“Jeremy has a lot on his mind, so there’s been more video and more talking, but I think that’s good,” Rutta said. “We’ve got to make sure we’re all on the same page, and I think we can be better.”
Brandon Saad chalked up much of the Blackhawks’ disastrous first period at home against Carolina in Colliton’s debut to them thinking too much about what they’re supposed to be doing, rather than simply reacting and playing. It got better Saturday in Philadelphia, and significantly better in the return match against the Hurricanes in Raleigh.
But it’s still a work in progress, so every video clip helps crystalize things in the players’ minds.
“It’s good,” Saad said. “Visually, it’s good to see, and to learn that way. Sometimes, when it’s just explained to you, you hear a few words and you can’t quite pick it up. But you see it throughout games or reviewing film, instances where it was positive or negative. It helps you to learn it quicker.”
Coming off the fathers’ trip and getting back to Chicago late Monday night/early Tuesday morning, Tuesday likely would have been a day off under different circumstances. Certainly under Quenneville. But there’s still so much work to be done, and every minute in the video room is crucial.
“Yeah, that will be a thing,” Colliton said of the extra video sessions. “We know we have to have urgency to improve. That’s what’s going to get us out of this. The better we get as a team, the easier it’s going to be to get our wins. You have to have a little bit of a feel for when to take a meeting, or when to have a video session, or when to have a practice or not. That’s part of a coach’s job, to have your fingers on the pulse. (Tuesday), this is what we felt we had to do.”
After a couple of lengthy practices to start his tenure, each spanning more than an hour, the primary work was completed Tuesday in about 35 minutes. But nearly every player, young and old, stayed on the ice for a while after that. As a few defensemen worked on their shots at one end of the ice, the rest of the team battled in a drill that’s been a staple in Rockford and at development camps over the last two years, but is new to the Blackhawks. Assistant coach Barry Smith supervised.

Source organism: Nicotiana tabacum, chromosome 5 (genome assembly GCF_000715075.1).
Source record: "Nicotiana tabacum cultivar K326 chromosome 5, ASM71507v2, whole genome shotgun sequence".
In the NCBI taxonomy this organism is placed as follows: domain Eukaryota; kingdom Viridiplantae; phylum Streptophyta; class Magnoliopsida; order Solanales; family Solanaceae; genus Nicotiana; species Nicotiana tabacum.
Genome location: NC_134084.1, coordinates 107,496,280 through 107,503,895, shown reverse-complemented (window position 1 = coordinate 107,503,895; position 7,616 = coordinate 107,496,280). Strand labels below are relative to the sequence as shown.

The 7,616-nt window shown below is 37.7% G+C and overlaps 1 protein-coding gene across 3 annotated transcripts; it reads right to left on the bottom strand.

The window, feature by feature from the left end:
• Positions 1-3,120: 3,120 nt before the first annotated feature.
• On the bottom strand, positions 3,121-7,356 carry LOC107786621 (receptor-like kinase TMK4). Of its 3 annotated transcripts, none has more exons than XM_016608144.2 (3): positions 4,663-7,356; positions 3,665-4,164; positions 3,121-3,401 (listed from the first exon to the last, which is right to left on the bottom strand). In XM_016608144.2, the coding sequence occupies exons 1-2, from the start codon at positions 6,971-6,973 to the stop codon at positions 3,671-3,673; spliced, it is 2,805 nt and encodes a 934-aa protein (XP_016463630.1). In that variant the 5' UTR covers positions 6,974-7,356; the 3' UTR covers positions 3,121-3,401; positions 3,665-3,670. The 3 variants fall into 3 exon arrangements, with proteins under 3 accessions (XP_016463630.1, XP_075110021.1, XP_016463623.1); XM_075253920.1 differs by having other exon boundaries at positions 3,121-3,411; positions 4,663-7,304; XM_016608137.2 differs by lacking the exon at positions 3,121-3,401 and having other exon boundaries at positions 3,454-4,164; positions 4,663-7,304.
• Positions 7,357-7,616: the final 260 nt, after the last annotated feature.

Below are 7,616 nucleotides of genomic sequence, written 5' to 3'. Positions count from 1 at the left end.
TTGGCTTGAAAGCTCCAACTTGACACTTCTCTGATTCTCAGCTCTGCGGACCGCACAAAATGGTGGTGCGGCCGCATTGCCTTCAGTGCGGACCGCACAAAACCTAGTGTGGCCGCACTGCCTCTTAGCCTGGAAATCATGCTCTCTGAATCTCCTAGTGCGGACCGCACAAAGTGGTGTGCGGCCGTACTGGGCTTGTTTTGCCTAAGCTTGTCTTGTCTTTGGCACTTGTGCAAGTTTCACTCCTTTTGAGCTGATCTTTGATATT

Basically, it’s a 2-on-2 drill, but with five additional players lined up on either side of the ice, forming a lane as wide as the faceoff dots. Think the Oklahoma drill in football, with the action contained to a narrow strip of the slot. The five players on each side — red on one side, black on the other — served as playmakers for their two guys in the drill, keeping the puck alive and making passes from their spots, with Cam Ward trying to stave everything off. The drill lasted a good 20 minutes, and spirits were high.
“It’s a fun drill, and it’s competitive,” DeBrincat said. “You want to win, no matter what it is, even if it’s just at the end of a practice. It gets our spirits up, our competitiveness up, and our willingness to go to the net and score goals up.”
That upbeat attitude might seem odd for a team on an eight-game losing streak, but the Blackhawks do seem more optimistic than you might expect given their situation. There was a sense of gloom and doom throughout the Western Canada trip that ended Quenneville’s remarkable 10-year run with the Blackhawks. The coaching change, at the very least, has injected some life into the team, even if the results aren’t there just yet.
“Attitude-wise, it might be a little bit more positive,” DeBrincat said of the past week. “Obviously, we’re not happy with what we’re doing right now, but we’re making steps, I think. (Monday night), we could have won that game, definitely.”
In other words, all these changes, all the time spent learning new systems and new terms and new styles of play and re-training their brains — the Blackhawks feel it’s all going somewhere. It’s building to something. Something good.
“Absolutely,” DeBrincat said. “Once we make that turn, I think we can get hot. And it’s still early in the season. You can’t count us out yet.”
So that’s what we’ve learned about Colliton so far. And just what has he learned about the Blackhawks in his first week?
“I’ve learned they want to win,” he said. “I learned they’re extremely open to feedback. They want to get better. They want the video. They want the meetings. They want to talk. They want these ideas. They want to know how we can win — what’s the plan? And it’s right on down the line. The youngest guys I knew that, because I had them in Rockford. But the oldest guys, they’re almost the most excited about talking hockey and how we’re going to turn this around. So that’s been a pleasant surprise, and makes me very excited about the future.”